Researchers using supercomputer simulations have exposed a very violent and critical relationship between interstellar gas and dark matter when galaxies are born – one that has been largely ignored by the current model of how the universe evolved.

The findings, published today in Science, solve a longstanding problem of the widely accepted model – Cold Dark Matter cosmology – which suggests there is much more dark matter in the central regions of galaxies than actual scientific observations suggest.

“This standard model has been hugely successful on the largest of scales—those above a few million light-years—but suffers from several persistent difficulties in predicting the internal properties of galaxies,” says Sergey Mashchenko, research associate in the Department of Physics & Astronomy at McMaster University. “One of the most troublesome issues concerns the mysterious dark matter that dominates the mass of most galaxies.”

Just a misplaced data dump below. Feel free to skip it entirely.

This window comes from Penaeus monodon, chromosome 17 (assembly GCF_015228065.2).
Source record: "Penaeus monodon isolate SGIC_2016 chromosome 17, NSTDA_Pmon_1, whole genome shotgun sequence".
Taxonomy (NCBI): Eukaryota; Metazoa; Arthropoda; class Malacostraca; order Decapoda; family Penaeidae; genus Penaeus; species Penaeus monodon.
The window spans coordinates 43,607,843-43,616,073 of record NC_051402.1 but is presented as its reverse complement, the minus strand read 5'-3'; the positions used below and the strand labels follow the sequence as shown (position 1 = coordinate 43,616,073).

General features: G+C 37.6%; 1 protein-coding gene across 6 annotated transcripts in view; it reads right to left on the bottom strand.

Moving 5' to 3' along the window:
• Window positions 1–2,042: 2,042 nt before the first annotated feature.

It is a picture of a dwarf galaxy forming one billion years after the Big Bang. The background image shows the large-scale cosmic context (the panel is approximately 100,000 light years across); the inset shows the central 2,000 light years of the dwarf galaxy where powerful feedback from newly born star clusters drives bulk motions in the gas. Stars are shown in yellow; colours from violet to blue to green to white correspond to gas of increasing density.

Credit: S. Mashchenko, J. Wadsley, and H. M. P. Couchman